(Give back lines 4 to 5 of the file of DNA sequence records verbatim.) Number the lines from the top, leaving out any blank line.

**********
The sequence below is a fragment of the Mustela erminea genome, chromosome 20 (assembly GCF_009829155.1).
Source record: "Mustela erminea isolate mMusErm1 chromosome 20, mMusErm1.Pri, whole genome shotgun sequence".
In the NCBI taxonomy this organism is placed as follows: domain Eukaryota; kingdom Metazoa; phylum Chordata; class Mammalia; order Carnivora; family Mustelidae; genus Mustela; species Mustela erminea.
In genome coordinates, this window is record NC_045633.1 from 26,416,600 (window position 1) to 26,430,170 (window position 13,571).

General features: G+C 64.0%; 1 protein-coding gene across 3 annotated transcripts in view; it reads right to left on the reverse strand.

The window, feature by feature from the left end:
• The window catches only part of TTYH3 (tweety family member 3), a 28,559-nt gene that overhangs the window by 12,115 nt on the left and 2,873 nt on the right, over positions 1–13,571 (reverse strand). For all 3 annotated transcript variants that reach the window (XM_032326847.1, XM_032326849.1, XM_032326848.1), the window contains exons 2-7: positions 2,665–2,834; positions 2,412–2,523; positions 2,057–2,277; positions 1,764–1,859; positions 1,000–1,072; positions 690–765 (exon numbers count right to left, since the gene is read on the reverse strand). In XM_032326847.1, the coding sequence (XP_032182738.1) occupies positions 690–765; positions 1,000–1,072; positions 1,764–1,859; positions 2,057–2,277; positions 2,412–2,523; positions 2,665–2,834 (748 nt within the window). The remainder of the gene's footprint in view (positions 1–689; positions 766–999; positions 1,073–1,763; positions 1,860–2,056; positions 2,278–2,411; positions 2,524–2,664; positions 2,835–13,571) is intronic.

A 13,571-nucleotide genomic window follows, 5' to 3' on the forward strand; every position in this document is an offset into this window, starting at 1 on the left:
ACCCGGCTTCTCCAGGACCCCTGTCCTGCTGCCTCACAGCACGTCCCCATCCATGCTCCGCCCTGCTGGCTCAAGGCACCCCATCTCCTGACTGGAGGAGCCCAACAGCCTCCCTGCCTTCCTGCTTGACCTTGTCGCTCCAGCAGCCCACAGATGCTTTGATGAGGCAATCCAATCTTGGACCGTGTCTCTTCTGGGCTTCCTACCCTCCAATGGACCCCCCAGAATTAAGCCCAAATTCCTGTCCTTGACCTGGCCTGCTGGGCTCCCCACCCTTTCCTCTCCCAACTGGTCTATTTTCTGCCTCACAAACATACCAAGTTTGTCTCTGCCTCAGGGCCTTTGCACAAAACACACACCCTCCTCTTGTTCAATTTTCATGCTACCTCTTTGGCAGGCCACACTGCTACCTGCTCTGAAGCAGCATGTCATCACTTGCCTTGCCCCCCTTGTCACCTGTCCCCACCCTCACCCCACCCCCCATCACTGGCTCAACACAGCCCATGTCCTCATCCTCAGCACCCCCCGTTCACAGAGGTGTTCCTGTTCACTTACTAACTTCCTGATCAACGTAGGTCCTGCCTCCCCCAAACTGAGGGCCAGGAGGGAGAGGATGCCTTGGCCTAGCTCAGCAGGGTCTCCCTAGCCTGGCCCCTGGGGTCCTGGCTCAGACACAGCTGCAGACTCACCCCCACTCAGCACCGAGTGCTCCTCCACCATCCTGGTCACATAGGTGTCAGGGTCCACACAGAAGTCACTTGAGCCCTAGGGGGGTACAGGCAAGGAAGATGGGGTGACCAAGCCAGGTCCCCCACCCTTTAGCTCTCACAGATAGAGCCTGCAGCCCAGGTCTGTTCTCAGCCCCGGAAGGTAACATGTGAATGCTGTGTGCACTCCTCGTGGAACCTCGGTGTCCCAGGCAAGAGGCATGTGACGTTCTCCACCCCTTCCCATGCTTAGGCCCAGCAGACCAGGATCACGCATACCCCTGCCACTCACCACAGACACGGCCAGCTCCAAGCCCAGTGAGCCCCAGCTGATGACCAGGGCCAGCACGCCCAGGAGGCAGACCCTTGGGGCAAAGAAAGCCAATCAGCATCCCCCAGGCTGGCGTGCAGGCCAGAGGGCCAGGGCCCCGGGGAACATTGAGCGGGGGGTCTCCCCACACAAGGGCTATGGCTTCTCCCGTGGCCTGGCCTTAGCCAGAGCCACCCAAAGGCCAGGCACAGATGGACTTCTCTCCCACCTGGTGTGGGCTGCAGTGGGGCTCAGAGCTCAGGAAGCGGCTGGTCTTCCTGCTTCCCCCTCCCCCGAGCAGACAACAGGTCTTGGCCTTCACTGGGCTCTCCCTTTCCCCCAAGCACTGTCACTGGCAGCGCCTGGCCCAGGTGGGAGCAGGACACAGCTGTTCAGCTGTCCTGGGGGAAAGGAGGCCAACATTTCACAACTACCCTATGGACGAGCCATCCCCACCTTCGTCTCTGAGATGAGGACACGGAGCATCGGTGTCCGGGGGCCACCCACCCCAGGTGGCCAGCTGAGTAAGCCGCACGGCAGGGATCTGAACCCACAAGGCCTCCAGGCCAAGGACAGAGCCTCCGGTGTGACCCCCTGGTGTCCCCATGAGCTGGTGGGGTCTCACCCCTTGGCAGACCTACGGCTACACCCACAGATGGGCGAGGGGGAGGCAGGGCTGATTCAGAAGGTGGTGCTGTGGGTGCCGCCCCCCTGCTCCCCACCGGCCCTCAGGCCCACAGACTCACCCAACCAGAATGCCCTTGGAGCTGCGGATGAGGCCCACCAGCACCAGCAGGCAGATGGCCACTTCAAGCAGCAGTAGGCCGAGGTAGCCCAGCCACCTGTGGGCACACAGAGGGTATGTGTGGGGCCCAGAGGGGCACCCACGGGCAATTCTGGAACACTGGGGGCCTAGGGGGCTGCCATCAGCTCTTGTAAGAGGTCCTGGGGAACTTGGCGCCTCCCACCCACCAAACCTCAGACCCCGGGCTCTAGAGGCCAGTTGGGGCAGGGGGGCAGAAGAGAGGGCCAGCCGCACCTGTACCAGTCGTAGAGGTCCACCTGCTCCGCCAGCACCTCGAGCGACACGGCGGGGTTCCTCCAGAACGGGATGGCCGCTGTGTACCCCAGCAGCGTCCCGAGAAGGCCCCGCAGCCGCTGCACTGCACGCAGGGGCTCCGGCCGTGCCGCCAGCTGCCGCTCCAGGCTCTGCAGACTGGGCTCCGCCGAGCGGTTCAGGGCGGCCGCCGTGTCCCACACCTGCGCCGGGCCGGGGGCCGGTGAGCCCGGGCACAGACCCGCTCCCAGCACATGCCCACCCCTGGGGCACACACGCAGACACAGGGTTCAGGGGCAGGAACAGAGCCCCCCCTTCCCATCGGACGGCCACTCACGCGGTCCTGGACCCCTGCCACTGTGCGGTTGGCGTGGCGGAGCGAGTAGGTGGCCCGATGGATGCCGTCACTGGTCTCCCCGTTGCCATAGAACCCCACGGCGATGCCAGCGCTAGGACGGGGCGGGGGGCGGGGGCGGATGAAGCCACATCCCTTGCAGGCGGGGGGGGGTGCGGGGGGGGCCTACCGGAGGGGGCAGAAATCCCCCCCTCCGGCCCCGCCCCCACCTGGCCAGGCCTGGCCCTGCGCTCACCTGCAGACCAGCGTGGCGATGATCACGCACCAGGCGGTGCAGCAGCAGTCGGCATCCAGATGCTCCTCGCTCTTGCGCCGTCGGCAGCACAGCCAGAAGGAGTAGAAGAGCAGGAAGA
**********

In genome coordinates, this window is record NC_045633.1 from 26,416,600 (window position 1) to 26,430,170 (window position 13,571).

General features: G+C 64.0%; 1 protein-coding gene across 3 annotated transcripts in view; it reads right to left on the reverse strand.